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News from Spotify’s podcast creation service Anchor, as they announce that you can now add full tracks from Spotify into your shows.
Podcasts have tended to be music-free zones because of licensing restrictions. When Spotify entered the space, many asked whether they would be able to fix this? And, well, er, they’ve, um, not really got there but they have created something new. Ish.
At the moment their Anchor tool, allows people to create podcast channels and episodes within them, for free. They also have some monetisation options and distribute your show to some key places - notably Apple Podcasts and (sister-company) Spotify.
The interface to do this is quite whizzy for amateurs, but let’s just say pro-audio folk are unlikely to use it to make the next Serial. What you can do though, is upload an MP3 you’ve made in Audition, or whatever, and use Anchor for free hosting and distribution.
Now you can add songs from Spotify’s catalogue to your episodes too. But there are some restrictions. First of all, your episodes-with-tunes will only appear on Spotify and Anchor. They will not be distributed to Apple Podcasts or any other podcast apps. This is because those apps rely on downloading MP3s, and the music labels won’t allow that. So this is definitely not ‘podcasts can now have music’ territory.
You also can’t edit the songs, speak over them or create radio-like segues. It’s very much stop speaking and then the song plays from the beginning and runs to the end. It’s hard to be radio-DJ tight with it. You can’t upload music either, so you can’t use it for dance mixes.
In fact it’s pretty hard to use it like a radio show as short links are not allowed either. My attempt to demo it for this piece was rejected
Annoyingly clicking through to the guidelines didn’t then tell me how long these talk segments would need to be. But this isn’t a service that will allow people to do music-intensive commercial-radio style shows. Which depending on your view, could be a good or a bad thing!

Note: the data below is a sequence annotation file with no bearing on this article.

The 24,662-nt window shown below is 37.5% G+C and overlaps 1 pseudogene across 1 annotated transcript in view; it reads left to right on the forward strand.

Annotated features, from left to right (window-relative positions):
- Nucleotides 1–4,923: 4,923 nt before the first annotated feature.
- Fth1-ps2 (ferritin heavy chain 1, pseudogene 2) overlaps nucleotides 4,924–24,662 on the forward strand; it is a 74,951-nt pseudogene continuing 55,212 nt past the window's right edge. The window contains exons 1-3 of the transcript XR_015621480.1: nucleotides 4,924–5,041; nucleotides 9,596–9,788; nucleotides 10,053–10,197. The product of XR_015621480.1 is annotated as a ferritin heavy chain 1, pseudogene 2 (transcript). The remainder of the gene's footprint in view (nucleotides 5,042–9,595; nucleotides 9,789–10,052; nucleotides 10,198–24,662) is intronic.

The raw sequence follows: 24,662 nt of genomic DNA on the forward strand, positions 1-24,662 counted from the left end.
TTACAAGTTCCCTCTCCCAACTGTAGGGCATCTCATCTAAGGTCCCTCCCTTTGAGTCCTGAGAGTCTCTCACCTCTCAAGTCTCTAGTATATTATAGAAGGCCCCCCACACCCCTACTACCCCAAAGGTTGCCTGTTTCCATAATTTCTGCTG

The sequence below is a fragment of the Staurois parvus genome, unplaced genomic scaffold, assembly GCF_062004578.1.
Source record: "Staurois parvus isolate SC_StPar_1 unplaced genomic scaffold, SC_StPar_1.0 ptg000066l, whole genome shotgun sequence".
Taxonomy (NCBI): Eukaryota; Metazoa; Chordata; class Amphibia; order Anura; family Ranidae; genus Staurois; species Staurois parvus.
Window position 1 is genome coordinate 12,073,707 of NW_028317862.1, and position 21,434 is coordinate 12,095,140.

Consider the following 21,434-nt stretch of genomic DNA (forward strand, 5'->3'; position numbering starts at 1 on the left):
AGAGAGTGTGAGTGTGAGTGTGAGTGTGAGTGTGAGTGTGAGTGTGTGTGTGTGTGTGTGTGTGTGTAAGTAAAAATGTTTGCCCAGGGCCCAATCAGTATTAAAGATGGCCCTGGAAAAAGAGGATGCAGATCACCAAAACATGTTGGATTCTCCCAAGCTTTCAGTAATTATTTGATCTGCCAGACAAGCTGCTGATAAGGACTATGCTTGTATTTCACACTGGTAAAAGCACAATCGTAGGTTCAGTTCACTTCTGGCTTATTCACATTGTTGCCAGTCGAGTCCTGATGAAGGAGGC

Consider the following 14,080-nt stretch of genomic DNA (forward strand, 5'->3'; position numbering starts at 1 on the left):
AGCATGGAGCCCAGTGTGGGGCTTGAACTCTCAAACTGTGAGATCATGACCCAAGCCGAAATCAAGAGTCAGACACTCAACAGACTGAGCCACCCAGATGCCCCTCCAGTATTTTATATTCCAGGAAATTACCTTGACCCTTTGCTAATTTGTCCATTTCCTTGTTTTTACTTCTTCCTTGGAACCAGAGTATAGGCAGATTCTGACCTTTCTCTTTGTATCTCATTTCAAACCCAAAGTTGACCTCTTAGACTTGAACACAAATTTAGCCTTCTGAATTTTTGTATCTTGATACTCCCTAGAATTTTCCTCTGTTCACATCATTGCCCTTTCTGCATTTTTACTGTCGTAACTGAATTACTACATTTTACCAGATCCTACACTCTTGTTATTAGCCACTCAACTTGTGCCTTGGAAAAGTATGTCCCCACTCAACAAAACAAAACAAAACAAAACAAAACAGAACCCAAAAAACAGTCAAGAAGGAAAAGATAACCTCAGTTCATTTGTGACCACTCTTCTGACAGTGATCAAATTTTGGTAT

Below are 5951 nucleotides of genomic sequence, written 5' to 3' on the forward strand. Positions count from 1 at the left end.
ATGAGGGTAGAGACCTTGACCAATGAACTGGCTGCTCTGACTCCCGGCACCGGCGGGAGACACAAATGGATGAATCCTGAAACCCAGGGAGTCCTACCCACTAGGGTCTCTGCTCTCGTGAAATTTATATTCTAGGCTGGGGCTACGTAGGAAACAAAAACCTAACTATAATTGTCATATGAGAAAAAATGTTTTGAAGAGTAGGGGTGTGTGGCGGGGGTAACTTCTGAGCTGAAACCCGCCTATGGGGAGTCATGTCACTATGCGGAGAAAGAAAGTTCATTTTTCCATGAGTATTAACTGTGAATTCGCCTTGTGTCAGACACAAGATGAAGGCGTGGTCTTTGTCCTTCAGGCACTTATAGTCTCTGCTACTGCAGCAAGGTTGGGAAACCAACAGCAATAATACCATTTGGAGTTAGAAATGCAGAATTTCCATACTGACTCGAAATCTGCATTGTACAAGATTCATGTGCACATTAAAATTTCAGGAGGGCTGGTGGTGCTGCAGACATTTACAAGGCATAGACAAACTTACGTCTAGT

It’s rules get even tougher if you want to include ads:
There must be at least 60 seconds of ad-free talk content on either side of the ad
There must be at least 10 minutes of ad-free talk content between ads (irrespective of how much music separates the ads), and no talk ads are permitted in episodes that have less than 10 minutes of ad-free talk.
Baked-in ads should be marked as ad segments in your episodes.
I imagine these rules were necessary to get music industry sign-off.
You can also only listen to the shows in the Spotify app and not on the web. Listeners who are Spotify subscribers get the full tracks, Spotify Free folks get 30sec clips.
So, what’s this good for?
Oddly it’s probably best for podcasters who want to add a few songs to an existing speech-heavy episode. If you did a round table reviewing songs, the functionality is probably perfect. The only other usable format is probably being a bit Radio 2. Playing songs and talking lots in between. Now that’s a format that presenters love, but listeners are unlikely to be as keen on. Especially from new entrants.
For Anchor and Spotify though, it’s a unique additional offer that’s good for Anchor users and it creates a new genre of content for Spotify to own - content that creators can’t put anywhere else.
Their thoughts on what this is for is probably best explained by the examples they’ve put online for launch, made by Gimlet, Parcast and Ringer, some of the content companies that they own.
In 60 Songs That Explain The 90s they do a 30min analysis of a tune - in this one Alanis Morissette’s You Oughta Know and then they finish with the full track. Rock This with Allison Hagendorf takes the form of more traditional radio show with Allison talking about tracks as well as interviewing Yungblud. The links are generally between 1min30secs and 12mins, but I did see a 40sec short one too. Clearly to get approved the speech content needs to be high. They’re all akin to ‘built programming’ that you’d get from the BBC or other public broadcaster.
Whilst there will be amateurs that create shows (just as they do in the podcast space) I think that’s a bit of a red herring. Whilst a few of these will of course cut through, what this is really for, is for pro organisations - magazines, radio stations, websites, celebrities - to create high quality ‘produced’ programming built around music.
For Spotify that’s a really interesting addition to their service. Covering off Music, Podcasts and now Music Shows gives them a unique product in the audio-on-demand market. Their licensing arrangements will also mean that Music Shows are hard to replicate for their competitors. And having this unique vertical will help them in their quest to be the main audio app.
But if anyone asks, it definitely isn’t radio and it doesn’t mean that songs have come to podcasts.